Danilo Petrucci was scathing over Jack Miller's 'aggressiveness' during the Australian Grand Prix at Phillip Island, describing some of his overtaking passes as “crazy”.
Petrucci was involved in a fierce scrap for seventh place with his Pramac Ducati team-mate Scott Redding, plus Miller, Bradley Smith on the Monster Tech 3 Yamaha, Hector Barbera and Nicky Hayden, who was riding the Repsol Honda after replacing the injured Dani Pedrosa.
Hayden was sent sprawling out of the race after a clash with Miller at Honda corner on the penultimate lap, while Barbera also slid off on the factory Ducati GP16 after becoming embroiled in a tussle with Marc VDS Honda rider Miller.
Petrucci, who finished ninth behind Redding and Smith, conceded vital points to his British team-mate as their battle continues to earn the right to ride the new Desmosedici GP17 next season.
“It was difficult to stay in front of my team-mate and in the last corner we were with four riders and I lost the position, the eighth spot, and I finished ninth. Anyway, I cannot be happy but we made a good race and we are really focused to go to Sepang,” said Petrucci, who is six points behind Redding with two races to go.
“Jack was very aggressive and all the race he made some very strong passes, especially corners four and 10. I destroyed my winglet and my fairing because he was absolutely aggressive. On the penultimate lap he overtook me again and put me wide. I prepared everything to overtake Scott but it was not possible because I had to pass Jack.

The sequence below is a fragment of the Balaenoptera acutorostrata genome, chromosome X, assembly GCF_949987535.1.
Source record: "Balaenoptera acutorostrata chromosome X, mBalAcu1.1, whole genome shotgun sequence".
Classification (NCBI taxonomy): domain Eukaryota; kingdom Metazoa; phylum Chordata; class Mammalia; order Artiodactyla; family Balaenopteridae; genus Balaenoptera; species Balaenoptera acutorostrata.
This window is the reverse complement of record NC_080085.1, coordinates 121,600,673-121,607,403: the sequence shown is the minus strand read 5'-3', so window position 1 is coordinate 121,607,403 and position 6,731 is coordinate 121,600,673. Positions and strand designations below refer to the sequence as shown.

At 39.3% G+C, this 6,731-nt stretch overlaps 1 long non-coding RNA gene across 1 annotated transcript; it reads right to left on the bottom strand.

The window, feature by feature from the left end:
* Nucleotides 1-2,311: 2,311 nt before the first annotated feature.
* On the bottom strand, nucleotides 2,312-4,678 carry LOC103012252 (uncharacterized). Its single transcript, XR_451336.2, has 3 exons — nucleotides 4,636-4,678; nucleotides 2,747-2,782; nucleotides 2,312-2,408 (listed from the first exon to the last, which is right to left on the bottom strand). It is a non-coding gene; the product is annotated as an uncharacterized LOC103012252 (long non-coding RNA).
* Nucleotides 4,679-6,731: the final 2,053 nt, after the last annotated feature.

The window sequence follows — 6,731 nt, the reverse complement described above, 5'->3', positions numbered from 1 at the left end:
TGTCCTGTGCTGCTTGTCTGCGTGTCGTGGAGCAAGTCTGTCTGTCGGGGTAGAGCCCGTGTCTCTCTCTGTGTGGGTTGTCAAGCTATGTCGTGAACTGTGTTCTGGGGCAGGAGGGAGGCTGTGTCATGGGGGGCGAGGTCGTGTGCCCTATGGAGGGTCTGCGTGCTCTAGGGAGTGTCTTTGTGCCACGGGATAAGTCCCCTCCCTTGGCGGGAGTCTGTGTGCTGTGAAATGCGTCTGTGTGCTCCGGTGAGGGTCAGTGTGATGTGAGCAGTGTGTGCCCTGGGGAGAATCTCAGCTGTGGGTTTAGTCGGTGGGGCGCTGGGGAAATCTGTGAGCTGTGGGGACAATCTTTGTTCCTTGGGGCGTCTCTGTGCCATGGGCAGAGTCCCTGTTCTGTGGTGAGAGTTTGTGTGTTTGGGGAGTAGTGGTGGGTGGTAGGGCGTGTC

“Even when I passed him, he continued to brake harder and harder and went wide and we nearly crashed. Anyway, it's racing and I lost the battle. With Smith, I didn't know he was behind, but in the last corner we were with four riders and I lost the battle for the seventh place,” added the Italian.
“We want to make another strong race in Sepang and for sure today we are not happy because it was very easy to crash and Miller was like crazy. I'm happy because I finished the race.”
Petrucci believes Miller deserves to be penalised for his hard overtaking moves at Phillip Island and suggested the Assen race winner would be more competitive if he “calmed down”.
“I let another rider crash, [Eugene] Laverty, in Austria and I was penalised. Now, I think he has to be penalised but it is not my choice, so I don't know. At the end I was able to stay in front of him and okay it is racing, but it was very strong passing,” he said.
“Maybe he has to stay more calm because he was fast and if he was more intelligent, maybe he would finish in front of me. He wants always to brake later and later and sometimes he misses the corner.”